How Gaul-ing! Celebrating France’s First Resistance Fighter : NPR. (via Andrea)
If you want to be the first to hear about all the developments in 2014, and be among the first to get a look at the whole board, go get yourself on the mailing list!
You Need A Budget
Flashback six months ago: I thought I was doing well, financially. I’d been making a decent salary at Rapt Media, I (thought I) was making some progress on the credit cards I had run up while working on Signal Genius, and I just generally seemed to have a lot of money in the bank. Then on February 1… my mortgage, CrossFit membership and car insurance autopayed; the next day, my roommate came asking for the rent check, as well as two months’ rent for the Vail ski house I’d never made the trek to.
Mother effer. Suddenly I was back to carefully timing checks, watching my account balance like a hawk, and crossing fingers when the debit card swiped at the grocery store. There had to be a better way. Continue reading
A few weeks ago, I attended a Board Game Developer’s conference called Protospiel. As luck would have it, it was in my hometown of Ann Arbor, MI, so the trip got to double as a visit to see the folks and an old friend or two. I got some shocking news the day I returned, so this is a little tardy.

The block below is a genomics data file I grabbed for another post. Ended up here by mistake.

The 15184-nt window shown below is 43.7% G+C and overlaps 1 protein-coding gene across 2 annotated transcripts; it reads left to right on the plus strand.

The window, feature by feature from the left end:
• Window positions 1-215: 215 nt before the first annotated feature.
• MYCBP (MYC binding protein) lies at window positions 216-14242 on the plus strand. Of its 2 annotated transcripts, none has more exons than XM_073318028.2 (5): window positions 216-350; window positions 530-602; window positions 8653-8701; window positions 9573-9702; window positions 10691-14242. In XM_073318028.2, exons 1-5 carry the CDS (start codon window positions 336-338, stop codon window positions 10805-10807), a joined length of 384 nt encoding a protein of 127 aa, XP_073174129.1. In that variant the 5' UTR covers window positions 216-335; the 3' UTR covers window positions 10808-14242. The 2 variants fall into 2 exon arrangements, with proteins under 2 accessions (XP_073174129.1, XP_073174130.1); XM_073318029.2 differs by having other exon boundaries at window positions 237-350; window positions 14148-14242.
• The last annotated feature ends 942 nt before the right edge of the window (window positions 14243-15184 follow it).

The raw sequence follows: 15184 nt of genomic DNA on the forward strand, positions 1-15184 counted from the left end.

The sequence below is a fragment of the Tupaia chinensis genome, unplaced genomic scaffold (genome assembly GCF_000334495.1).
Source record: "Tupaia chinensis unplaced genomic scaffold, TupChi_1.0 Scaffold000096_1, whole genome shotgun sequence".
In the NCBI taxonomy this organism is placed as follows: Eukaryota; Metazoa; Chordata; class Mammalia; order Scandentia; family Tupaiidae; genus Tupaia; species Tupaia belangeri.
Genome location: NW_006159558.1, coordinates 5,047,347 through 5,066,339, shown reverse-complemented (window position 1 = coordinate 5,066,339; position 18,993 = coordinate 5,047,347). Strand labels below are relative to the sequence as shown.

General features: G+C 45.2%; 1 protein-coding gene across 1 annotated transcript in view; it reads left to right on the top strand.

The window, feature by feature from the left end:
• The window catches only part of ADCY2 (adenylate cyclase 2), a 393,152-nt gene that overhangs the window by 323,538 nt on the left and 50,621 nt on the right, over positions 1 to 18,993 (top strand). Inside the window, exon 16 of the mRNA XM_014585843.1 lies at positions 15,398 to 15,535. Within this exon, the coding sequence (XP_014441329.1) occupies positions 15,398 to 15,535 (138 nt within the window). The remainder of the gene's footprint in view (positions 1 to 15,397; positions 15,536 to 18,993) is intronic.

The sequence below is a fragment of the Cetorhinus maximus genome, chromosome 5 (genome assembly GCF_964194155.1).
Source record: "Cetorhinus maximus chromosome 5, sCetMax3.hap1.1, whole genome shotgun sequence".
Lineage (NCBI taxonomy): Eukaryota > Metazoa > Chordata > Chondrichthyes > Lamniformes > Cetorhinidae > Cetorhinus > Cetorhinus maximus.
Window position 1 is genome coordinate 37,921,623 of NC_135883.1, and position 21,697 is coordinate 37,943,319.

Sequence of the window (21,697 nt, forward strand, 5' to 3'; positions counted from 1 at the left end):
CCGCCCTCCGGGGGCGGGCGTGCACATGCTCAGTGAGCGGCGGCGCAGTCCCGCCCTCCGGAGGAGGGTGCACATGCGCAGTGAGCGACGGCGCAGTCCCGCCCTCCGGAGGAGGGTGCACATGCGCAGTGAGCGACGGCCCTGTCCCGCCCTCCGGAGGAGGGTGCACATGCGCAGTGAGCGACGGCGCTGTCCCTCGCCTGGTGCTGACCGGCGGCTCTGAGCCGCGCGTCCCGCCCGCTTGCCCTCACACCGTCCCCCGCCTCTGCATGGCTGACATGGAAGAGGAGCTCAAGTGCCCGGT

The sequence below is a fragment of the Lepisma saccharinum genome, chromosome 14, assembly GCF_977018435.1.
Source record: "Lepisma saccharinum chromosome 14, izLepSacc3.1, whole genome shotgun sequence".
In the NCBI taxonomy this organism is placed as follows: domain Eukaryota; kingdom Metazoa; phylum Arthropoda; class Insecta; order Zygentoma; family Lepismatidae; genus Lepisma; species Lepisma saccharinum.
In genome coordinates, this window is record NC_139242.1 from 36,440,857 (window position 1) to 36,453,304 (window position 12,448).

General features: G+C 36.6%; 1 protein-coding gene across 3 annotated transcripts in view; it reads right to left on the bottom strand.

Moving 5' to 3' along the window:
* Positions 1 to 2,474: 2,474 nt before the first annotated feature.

I took revision 5 of my nascent board game — Vercingetorix (new name in the works… I realize it’s a mouthful) with the hopes of getting some final tuning feedback and try and drum up some interest.
The first morning of the conference (Friday), I arrived with my rolled-up board in a shipping tube and a plastic box full of components. I paid my reg fee, got my name tag, and looked around the room bewildered by what to do first. A guy named Oliver walked up and asked if I had a prototype I wanted to test. “Holy crap! Am I really ready to show this to strangers?” my brain panicked. Continue reading
On two occasions I have been asked, “Pray, Mr. Babbage, if you put into the machine wrong figures, will the right answers come out?” … I am not able rightly to apprehend the kind of confusion of ideas that could provoke such a question.
—Charles Babbage, Passages from the Life of a Philosopher
Boulder wakes up a different city today. Atlas Purveyors closed their doors last night, leaving many of us wandering the streets aimlessly before heading in to work this morning.
Like many, my introduction to Atlas was early in my Boulder tenure, accidental, and unassuming.
It was my second full day in Boulder, with no job. I went looking for a coffee shop with WiFi to work on my resume and search for work. I walked the full length of the bricks, stunned that there was no coffee save Starbucks. At 15th & Pearl, I pulled out my phone and searched “Boulder WiFi”. At the top of the list was “Atlas Purveyors — 1505 Pearl St.”
“I should be able to see that from here.” I thought.
Well this is clever:
I tried to email a link to a Google Doc to someone, and before sending it, Gmail identified that the recipient wouldn’t be able to open it and suggested some options.